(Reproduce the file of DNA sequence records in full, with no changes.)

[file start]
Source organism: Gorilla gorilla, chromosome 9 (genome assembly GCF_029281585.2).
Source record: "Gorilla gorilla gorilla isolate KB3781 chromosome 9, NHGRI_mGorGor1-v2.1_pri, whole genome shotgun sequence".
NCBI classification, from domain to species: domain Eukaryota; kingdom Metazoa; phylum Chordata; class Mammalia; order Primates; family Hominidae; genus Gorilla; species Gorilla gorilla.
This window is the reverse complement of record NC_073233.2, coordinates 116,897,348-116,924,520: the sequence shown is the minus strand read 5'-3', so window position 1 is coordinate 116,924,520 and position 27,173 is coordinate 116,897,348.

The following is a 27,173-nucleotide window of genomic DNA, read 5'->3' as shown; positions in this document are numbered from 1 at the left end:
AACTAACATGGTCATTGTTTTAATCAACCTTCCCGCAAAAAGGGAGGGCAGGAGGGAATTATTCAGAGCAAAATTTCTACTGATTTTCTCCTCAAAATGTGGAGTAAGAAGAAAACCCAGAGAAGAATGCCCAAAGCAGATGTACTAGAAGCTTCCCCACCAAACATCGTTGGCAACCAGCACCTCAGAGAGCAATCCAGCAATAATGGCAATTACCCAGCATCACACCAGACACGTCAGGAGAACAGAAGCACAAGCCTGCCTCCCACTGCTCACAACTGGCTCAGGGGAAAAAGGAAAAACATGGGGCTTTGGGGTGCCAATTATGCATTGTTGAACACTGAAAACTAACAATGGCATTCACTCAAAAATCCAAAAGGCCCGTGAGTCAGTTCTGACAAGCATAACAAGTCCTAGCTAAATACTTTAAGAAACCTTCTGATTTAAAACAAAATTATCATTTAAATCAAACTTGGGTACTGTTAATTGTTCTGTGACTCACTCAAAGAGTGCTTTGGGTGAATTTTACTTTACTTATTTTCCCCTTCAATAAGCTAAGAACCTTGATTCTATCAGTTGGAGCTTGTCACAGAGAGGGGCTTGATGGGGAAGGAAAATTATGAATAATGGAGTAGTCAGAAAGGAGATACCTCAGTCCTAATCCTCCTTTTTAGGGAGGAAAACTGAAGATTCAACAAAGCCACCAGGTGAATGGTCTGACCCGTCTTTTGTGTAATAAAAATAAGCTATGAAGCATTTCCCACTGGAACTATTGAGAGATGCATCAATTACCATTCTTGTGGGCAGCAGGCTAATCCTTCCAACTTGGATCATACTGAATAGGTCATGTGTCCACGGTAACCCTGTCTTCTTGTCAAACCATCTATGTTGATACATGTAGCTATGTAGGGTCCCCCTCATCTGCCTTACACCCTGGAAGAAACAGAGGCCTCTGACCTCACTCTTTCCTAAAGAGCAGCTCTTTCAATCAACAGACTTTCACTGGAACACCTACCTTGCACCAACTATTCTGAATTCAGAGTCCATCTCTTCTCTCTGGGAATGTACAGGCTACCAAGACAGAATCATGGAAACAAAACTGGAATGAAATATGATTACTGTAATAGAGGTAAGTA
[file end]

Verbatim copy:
Source organism: Gorilla gorilla, chromosome 9 (genome assembly GCF_029281585.2).
Source record: "Gorilla gorilla gorilla isolate KB3781 chromosome 9, NHGRI_mGorGor1-v2.1_pri, whole genome shotgun sequence".
NCBI classification, from domain to species: domain Eukaryota; kingdom Metazoa; phylum Chordata; class Mammalia; order Primates; family Hominidae; genus Gorilla; species Gorilla gorilla.
This window is the reverse complement of record NC_073233.2, coordinates 116,897,348-116,924,520: the sequence shown is the minus strand read 5'-3', so window position 1 is coordinate 116,924,520 and position 27,173 is coordinate 116,897,348.

The following is a 27,173-nucleotide window of genomic DNA, read 5'->3' as shown; positions in this document are numbered from 1 at the left end:
AACTAACATGGTCATTGTTTTAATCAACCTTCCCGCAAAAAGGGAGGGCAGGAGGGAATTATTCAGAGCAAAATTTCTACTGATTTTCTCCTCAAAATGTGGAGTAAGAAGAAAACCCAGAGAAGAATGCCCAAAGCAGATGTACTAGAAGCTTCCCCACCAAACATCGTTGGCAACCAGCACCTCAGAGAGCAATCCAGCAATAATGGCAATTACCCAGCATCACACCAGACACGTCAGGAGAACAGAAGCACAAGCCTGCCTCCCACTGCTCACAACTGGCTCAGGGGAAAAAGGAAAAACATGGGGCTTTGGGGTGCCAATTATGCATTGTTGAACACTGAAAACTAACAATGGCATTCACTCAAAAATCCAAAAGGCCCGTGAGTCAGTTCTGACAAGCATAACAAGTCCTAGCTAAATACTTTAAGAAACCTTCTGATTTAAAACAAAATTATCATTTAAATCAAACTTGGGTACTGTTAATTGTTCTGTGACTCACTCAAAGAGTGCTTTGGGTGAATTTTACTTTACTTATTTTCCCCTTCAATAAGCTAAGAACCTTGATTCTATCAGTTGGAGCTTGTCACAGAGAGGGGCTTGATGGGGAAGGAAAATTATGAATAATGGAGTAGTCAGAAAGGAGATACCTCAGTCCTAATCCTCCTTTTTAGGGAGGAAAACTGAAGATTCAACAAAGCCACCAGGTGAATGGTCTGACCCGTCTTTTGTGTAATAAAAATAAGCTATGAAGCATTTCCCACTGGAACTATTGAGAGATGCATCAATTACCATTCTTGTGGGCAGCAGGCTAATCCTTCCAACTTGGATCATACTGAATAGGTCATGTGTCCACGGTAACCCTGTCTTCTTGTCAAACCATCTATGTTGATACATGTAGCTATGTAGGGTCCCCCTCATCTGCCTTACACCCTGGAAGAAACAGAGGCCTCTGACCTCACTCTTTCCTAAAGAGCAGCTCTTTCAATCAACAGACTTTCACTGGAACACCTACCTTGCACCAACTATTCTGAATTCAGAGTCCATCTCTTCTCTCTGGGAATGTACAGGCTACCAAGACAGAATCATGGAAACAAAACTGGAATGAAATATGATTACTGTAATAGAGGTAAGTA